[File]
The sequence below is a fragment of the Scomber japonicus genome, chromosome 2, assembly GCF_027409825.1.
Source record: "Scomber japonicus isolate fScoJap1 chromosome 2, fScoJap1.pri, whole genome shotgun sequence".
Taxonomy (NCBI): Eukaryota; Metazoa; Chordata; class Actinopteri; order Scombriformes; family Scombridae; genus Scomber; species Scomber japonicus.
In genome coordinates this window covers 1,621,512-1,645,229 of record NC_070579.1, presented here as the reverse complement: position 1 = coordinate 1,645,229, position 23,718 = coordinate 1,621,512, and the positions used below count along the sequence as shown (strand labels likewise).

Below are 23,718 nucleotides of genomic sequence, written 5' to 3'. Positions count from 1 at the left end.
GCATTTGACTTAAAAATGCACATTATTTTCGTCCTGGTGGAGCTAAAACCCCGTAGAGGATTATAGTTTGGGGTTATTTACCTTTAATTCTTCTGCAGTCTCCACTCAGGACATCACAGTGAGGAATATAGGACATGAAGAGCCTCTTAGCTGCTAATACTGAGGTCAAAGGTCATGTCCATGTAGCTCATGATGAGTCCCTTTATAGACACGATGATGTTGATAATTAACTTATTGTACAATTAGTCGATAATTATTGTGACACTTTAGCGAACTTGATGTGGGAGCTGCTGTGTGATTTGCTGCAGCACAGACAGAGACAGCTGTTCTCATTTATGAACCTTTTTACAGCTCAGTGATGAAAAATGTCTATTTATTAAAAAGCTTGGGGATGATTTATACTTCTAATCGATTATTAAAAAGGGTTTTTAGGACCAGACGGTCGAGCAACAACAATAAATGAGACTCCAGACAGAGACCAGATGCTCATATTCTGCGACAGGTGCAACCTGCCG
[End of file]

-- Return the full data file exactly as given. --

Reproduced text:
The sequence below is a fragment of the Scomber japonicus genome, chromosome 2, assembly GCF_027409825.1.
Source record: "Scomber japonicus isolate fScoJap1 chromosome 2, fScoJap1.pri, whole genome shotgun sequence".
Taxonomy (NCBI): Eukaryota; Metazoa; Chordata; class Actinopteri; order Scombriformes; family Scombridae; genus Scomber; species Scomber japonicus.
In genome coordinates this window covers 1,621,512-1,645,229 of record NC_070579.1, presented here as the reverse complement: position 1 = coordinate 1,645,229, position 23,718 = coordinate 1,621,512, and the positions used below count along the sequence as shown (strand labels likewise).

Below are 23,718 nucleotides of genomic sequence, written 5' to 3'. Positions count from 1 at the left end.
GCATTTGACTTAAAAATGCACATTATTTTCGTCCTGGTGGAGCTAAAACCCCGTAGAGGATTATAGTTTGGGGTTATTTACCTTTAATTCTTCTGCAGTCTCCACTCAGGACATCACAGTGAGGAATATAGGACATGAAGAGCCTCTTAGCTGCTAATACTGAGGTCAAAGGTCATGTCCATGTAGCTCATGATGAGTCCCTTTATAGACACGATGATGTTGATAATTAACTTATTGTACAATTAGTCGATAATTATTGTGACACTTTAGCGAACTTGATGTGGGAGCTGCTGTGTGATTTGCTGCAGCACAGACAGAGACAGCTGTTCTCATTTATGAACCTTTTTACAGCTCAGTGATGAAAAATGTCTATTTATTAAAAAGCTTGGGGATGATTTATACTTCTAATCGATTATTAAAAAGGGTTTTTAGGACCAGACGGTCGAGCAACAACAATAAATGAGACTCCAGACAGAGACCAGATGCTCATATTCTGCGACAGGTGCAACCTGCCG